formulate the decision statement properly. Look at the next line: 
 
 if string.find(str(x), "333") <> -1: 
 
 Decision or conditional statements usually start with if and every indented line 
under the if statement is included in the conditional statement or block. Look at the 
following pseudo-code example: 
 
 if statement_true: 
 do something remarkable 
 
Generally the meaning is as follows: "if the statement is true, do something. if it’s false, 
ignore me". An if block of code makes decisions! You may have been warned as a 
child to "Look both ways before you cross the street!". Well, that is certainly an 
important instruction, but that alone is not enough to insure our safety. Somewhere in 
our brain we must have an if block of code such as: 
 
 if car_is_approaching: 
 stay on the sidewalk 
 
Think about this! How important are such decisions in our own life? Really, computers 
are nothing more than machines with the capability of looping endlessly through code, 
making as many decisions as we care to write. 
 
 
12 The order of arithmetic is the same in algebraic programming as in your math class. Please 
Excuse My Dear Aunt Sally… parentheses, exponentiation, multiplication, division, addition, 
subtraction. 
13 Python distinguishes between upper and lower case variables. The variable 'Cat' is different 
from the variable 'cat'. Be careful with your spelling! 
 20
Now back to our super3.py program. Let’s take this if string statement apart 
piece by piece. The string.find command is one of the neat string commands we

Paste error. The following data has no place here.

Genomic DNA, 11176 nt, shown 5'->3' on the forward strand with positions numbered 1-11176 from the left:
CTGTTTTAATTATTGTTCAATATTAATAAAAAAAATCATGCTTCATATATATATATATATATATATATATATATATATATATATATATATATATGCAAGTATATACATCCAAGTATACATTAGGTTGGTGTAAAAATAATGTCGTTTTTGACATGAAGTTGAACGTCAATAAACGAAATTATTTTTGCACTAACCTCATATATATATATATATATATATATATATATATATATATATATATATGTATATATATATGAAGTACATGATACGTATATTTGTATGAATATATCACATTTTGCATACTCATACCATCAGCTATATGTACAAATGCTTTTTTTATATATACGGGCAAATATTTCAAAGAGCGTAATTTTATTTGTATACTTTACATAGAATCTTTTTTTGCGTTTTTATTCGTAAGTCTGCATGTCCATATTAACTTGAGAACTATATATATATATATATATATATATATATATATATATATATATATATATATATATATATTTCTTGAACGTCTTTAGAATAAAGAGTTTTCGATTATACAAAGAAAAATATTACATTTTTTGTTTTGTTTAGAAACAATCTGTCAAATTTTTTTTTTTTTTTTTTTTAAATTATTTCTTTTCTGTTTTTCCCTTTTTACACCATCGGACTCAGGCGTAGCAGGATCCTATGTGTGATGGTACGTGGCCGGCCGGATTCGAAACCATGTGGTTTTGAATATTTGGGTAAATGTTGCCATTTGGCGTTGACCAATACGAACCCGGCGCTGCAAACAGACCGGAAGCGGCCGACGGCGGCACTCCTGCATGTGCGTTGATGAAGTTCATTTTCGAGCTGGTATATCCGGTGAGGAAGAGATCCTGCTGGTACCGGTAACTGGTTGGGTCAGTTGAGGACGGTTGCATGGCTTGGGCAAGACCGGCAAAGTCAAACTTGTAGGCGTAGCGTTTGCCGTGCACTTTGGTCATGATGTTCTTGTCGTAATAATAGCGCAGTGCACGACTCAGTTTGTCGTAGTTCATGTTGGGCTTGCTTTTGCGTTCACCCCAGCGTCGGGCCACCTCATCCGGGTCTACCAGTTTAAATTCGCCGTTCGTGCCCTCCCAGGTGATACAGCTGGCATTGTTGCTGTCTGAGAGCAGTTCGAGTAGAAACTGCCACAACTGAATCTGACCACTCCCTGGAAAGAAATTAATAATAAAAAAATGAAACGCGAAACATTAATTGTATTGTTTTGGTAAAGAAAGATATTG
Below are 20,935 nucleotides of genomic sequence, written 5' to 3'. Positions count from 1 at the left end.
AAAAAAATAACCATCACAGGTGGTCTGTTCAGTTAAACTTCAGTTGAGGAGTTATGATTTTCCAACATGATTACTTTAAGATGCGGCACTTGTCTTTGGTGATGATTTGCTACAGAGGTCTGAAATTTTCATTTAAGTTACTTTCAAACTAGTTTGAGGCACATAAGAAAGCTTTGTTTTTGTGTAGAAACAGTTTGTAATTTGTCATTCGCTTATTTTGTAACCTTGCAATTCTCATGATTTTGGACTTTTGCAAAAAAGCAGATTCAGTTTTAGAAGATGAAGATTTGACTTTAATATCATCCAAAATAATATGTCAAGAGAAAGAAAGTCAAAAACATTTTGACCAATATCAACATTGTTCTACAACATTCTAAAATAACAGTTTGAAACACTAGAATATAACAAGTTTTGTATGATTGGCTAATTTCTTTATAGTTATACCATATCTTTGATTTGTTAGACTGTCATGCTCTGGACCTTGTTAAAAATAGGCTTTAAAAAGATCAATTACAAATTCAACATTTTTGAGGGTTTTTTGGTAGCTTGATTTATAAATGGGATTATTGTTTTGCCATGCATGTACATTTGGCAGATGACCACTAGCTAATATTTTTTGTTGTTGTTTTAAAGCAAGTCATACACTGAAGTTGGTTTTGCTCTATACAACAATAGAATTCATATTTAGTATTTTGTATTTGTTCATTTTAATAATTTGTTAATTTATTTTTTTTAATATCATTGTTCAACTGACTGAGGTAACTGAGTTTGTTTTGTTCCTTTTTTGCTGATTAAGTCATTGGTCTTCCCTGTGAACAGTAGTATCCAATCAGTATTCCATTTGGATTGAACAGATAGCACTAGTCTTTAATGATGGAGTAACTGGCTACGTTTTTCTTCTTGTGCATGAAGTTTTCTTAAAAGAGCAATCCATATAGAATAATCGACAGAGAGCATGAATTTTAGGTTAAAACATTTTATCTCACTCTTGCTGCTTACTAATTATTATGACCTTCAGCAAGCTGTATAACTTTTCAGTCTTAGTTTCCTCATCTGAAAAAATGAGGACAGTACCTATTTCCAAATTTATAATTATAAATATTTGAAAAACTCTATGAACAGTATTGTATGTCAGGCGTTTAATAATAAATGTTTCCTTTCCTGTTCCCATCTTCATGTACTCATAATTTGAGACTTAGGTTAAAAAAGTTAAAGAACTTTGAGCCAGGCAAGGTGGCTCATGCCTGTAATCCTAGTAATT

can use after the import string statement. It allows us to search strings for patterns 
of letters, symbols, or numbers. In parentheses, we see str(x), which temporarily 
converts the number stored in x (calculated from the previous line of code) to a string so 
we can search it. “333” is the pattern we are trying to match. If a “333” pattern is 
NOT found in x, the string.find command returns (or equals) –1. So, in English, this 
statement says: if in str(x) we find a “333” pattern then string.find will NOT 
equal –1 (“<>” means NOT equal... we could also use "!=". Try it!) and that would make 
the statement TRUE (string.find is indeed NOT equal to -1). If in str(x) we 
DON’T find a “333”, that means that string.find equals –1 and the statement is 
FALSE.14 Remember that a FALSE statement means that we will ignore any indented 
code in if block. The colon symbol “:” finishes the “if” statement. 
 
 You may be wondering what happens if the string.find function actually does 
find the search string "333"? Does the function return a value other than -1? Well, 
obviously it does or our program would not work! But what value does the 
string.find function return if it finds a match and why can't we use THAT value in our 
if statement (if string.find(str(x), "333") == value:)? It turns out that 
the string.find function does not return the same value every time the search string 
is matched. The value the function returns is the location or index in the string (or 
number converted to a string in this case) of the first character in the search string. For 
example, the first Super-3 number is 261. This translates to a Super-3 value of 
53338743. The first "3" of the "333" search string in this number is located in the "1" 
location... remember that we start counting from 0 in computer science; the first number 
is in position 0! So, string.find would return a value of 1 for the number 53338743. 
The second Super-3 number is 462, which has a Super-3 value of 295833384. For this 
value, string.find would return a 4, indicating the position or index of the first 
character of the search string, again starting from 0. So we can't simply check for a 
single value for string.find in the if statement to indicate that a match has been 
found. We'll explore this concept further in the exercises at